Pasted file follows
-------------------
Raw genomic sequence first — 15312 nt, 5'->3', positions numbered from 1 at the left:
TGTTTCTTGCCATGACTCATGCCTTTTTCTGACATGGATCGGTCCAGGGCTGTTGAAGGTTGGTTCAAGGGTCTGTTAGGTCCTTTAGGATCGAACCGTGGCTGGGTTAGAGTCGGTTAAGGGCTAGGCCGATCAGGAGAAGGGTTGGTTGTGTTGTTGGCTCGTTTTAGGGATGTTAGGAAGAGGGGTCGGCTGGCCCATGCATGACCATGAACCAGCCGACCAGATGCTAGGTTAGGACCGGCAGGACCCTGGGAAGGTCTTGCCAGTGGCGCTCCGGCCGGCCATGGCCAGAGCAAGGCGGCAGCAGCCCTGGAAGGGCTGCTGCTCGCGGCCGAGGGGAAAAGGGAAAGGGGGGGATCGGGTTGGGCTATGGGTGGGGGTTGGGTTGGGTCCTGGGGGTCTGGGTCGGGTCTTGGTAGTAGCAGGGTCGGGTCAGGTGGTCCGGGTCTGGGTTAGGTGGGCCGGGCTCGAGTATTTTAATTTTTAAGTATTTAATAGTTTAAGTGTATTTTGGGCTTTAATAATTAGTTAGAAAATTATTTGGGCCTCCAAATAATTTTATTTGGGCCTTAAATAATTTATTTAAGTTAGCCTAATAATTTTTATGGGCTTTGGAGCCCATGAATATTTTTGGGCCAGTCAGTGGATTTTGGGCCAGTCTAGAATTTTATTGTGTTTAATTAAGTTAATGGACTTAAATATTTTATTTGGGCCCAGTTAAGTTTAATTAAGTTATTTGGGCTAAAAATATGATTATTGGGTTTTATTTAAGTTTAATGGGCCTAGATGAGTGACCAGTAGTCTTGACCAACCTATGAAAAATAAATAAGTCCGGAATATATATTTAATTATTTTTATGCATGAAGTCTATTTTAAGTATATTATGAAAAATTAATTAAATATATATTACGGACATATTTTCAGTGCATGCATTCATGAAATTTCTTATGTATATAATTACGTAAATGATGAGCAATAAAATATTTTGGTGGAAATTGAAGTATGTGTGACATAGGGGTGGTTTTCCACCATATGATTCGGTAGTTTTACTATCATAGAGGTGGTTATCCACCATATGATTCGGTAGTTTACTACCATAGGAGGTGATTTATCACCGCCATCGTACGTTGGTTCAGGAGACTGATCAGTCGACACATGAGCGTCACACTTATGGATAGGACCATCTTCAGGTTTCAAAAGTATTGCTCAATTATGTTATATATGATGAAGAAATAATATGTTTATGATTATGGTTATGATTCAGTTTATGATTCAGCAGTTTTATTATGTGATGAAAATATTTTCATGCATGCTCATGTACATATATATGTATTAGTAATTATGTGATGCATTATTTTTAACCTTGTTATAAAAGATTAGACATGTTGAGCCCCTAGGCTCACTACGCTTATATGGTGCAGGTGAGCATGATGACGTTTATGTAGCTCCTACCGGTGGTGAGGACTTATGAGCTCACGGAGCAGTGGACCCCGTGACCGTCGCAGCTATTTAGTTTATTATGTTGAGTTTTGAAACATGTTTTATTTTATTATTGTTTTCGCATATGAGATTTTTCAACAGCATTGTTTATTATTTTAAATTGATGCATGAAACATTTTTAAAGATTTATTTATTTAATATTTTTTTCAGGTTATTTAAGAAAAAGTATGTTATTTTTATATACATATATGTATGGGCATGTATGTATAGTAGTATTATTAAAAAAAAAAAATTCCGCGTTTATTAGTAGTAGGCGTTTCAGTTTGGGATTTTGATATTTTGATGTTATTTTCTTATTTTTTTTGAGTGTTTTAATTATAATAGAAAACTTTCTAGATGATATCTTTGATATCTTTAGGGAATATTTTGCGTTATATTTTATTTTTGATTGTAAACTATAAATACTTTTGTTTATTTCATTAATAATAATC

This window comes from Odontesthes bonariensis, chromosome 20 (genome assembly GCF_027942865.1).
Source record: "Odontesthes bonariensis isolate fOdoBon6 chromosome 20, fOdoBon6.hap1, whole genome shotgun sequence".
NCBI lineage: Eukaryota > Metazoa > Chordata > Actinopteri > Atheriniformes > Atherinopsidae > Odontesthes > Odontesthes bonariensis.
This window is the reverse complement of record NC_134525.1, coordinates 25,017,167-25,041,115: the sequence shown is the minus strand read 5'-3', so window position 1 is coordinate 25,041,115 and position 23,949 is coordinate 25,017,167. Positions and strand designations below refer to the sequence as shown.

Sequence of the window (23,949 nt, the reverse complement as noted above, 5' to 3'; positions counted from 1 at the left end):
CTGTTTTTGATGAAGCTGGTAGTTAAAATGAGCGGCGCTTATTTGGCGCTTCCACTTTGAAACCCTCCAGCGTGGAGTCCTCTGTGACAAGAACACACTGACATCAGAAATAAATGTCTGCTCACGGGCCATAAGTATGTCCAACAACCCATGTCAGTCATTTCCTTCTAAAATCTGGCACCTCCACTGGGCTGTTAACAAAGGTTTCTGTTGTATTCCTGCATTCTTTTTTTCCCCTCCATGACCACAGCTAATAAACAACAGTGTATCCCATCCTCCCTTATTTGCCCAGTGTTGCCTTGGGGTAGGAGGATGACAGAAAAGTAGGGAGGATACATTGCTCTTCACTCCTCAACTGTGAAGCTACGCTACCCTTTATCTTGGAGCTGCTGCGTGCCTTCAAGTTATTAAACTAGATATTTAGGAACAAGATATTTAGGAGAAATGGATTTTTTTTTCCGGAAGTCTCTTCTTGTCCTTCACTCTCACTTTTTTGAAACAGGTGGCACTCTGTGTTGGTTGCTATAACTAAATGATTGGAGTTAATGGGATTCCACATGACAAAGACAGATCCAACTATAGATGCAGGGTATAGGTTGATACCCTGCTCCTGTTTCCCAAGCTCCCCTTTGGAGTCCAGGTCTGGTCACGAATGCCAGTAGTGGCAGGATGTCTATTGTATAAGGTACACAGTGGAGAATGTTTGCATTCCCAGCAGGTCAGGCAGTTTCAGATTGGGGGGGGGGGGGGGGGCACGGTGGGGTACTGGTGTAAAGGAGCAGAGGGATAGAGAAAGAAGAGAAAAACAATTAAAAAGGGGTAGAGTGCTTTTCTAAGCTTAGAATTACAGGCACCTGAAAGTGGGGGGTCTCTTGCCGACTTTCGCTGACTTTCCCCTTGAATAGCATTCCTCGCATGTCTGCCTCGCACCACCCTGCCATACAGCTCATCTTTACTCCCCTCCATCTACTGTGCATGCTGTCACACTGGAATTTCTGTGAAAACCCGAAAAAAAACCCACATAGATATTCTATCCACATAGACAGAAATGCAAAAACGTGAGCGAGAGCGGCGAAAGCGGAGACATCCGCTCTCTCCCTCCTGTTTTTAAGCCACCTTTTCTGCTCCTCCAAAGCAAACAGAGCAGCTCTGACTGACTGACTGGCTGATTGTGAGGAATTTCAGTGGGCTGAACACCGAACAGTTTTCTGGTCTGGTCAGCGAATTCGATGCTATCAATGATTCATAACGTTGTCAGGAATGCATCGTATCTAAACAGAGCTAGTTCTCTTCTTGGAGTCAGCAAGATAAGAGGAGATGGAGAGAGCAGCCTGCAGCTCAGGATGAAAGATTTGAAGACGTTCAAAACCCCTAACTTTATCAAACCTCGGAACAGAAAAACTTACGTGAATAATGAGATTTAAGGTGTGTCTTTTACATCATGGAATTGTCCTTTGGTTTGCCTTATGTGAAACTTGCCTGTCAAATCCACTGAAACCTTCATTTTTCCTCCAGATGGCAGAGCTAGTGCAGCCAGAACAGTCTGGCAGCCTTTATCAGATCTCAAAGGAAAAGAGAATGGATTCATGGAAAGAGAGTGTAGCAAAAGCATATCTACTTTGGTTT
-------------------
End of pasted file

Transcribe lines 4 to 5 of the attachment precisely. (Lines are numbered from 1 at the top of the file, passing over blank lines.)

Source record: "Odontesthes bonariensis isolate fOdoBon6 chromosome 20, fOdoBon6.hap1, whole genome shotgun sequence".
NCBI lineage: Eukaryota > Metazoa > Chordata > Actinopteri > Atheriniformes > Atherinopsidae > Odontesthes > Odontesthes bonariensis.